Peking Opera, now fully translated in English


A media briefing is held at the Diaoyutai State Guest House in Beijing on Oct. 19 to celebrate the launch of The English Translation Series of 100 Peking Opera Classics.
Peking Opera, long a cornerstone of Chinese traditional culture, will now be more accessible to foreign audiences via a new series of published English translations. The project, entitled "The English Translation Series of 100 Peking Opera Classics" is co-written by the Renmin University of China and the Beijing Foreign Studies University and co-published by the Publishing House of the Renmin University of China and the Foreign Language Teaching and Research Press. The project, backed by state investment, drew from a stunning range of humanities, social science, English language research and translation resources of Chinese universities and Peking Opera circles. The Ministry of Education plans to utilize the project to promote cultural exchanges with other countries. 191 diplomatic envoys from 82 countries attended a media briefing at the Diaoyutai State Guest House in Beijing chaired by Chen Yulu, president of the Renmin University of China, on Oct. 19 to celebrate the launch of  the  series. Attendees were presented with a copy of the newly published work. Speaking at the conference, Sun Ping, editor-in-chief of the series, gave a brief introduction of the project, which began in September 2011. The English Translation Series uses a combination of books and videos of stage performances to combine the static and dynamic states to fully represent the artistic intent of the operas. A prominent feature of the series is complete bilingual and stereoscopic visuals, Sun said. "The whole translation series includes 100 classical Peking Opera plays which have been classified into 10 parts, each consisting of 10 plays. Each play has its own volume including preamble, script, music score, and dressing guide," Sun said. Editors of the series invited famous experts and scholars, including 96-year-old Guo Hancheng, opera artist and researcher of the Chinese National Academy of Arts, and 92-year-old Xu Yuanchong, translator and professor of Peking University, to be its advisers. "It was designed as a century project of the country, and State Councilor Liu Yandong attended its opening ceremony," Sun said. Sun, who is also a famous Peking Opera actress and executive director of the Research Institute on Chinese National Opera of the Renmin University of China, said that language was often the first hurdle and biggest obstacle in cultural exchanges. "The success of the project will accumulate valuable experience for Chinese operas to [gain prominence] in the world," she said.Source: China.org.cn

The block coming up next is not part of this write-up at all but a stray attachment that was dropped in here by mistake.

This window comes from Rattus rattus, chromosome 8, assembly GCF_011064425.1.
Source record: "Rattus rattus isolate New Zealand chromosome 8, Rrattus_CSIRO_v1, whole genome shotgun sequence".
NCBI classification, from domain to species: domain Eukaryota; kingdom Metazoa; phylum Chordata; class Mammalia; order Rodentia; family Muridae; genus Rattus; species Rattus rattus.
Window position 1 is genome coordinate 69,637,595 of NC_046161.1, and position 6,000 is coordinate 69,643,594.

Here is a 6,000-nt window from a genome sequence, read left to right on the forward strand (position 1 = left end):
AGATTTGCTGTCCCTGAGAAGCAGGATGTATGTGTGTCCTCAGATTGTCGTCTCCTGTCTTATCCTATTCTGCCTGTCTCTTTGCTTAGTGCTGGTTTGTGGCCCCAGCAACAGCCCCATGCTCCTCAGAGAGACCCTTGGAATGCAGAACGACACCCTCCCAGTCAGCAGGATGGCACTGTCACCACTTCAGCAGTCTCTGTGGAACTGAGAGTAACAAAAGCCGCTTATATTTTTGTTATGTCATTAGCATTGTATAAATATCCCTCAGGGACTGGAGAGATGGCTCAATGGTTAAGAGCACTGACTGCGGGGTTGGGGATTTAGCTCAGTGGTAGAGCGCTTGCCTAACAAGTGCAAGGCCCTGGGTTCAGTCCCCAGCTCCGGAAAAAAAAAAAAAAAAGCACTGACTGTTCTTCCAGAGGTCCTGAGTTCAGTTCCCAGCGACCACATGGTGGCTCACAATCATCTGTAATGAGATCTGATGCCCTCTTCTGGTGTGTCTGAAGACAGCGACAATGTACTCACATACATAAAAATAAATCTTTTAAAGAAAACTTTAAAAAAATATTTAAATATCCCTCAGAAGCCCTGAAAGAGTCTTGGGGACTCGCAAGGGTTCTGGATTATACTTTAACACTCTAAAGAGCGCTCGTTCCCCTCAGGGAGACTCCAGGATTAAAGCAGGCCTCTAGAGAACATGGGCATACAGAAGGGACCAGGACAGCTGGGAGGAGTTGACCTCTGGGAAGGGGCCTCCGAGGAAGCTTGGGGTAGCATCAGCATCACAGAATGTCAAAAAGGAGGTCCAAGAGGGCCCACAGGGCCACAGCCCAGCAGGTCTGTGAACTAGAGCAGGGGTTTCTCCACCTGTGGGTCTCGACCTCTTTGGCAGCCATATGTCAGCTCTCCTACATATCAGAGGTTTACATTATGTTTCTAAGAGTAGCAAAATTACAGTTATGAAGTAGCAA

comments powered by Disqus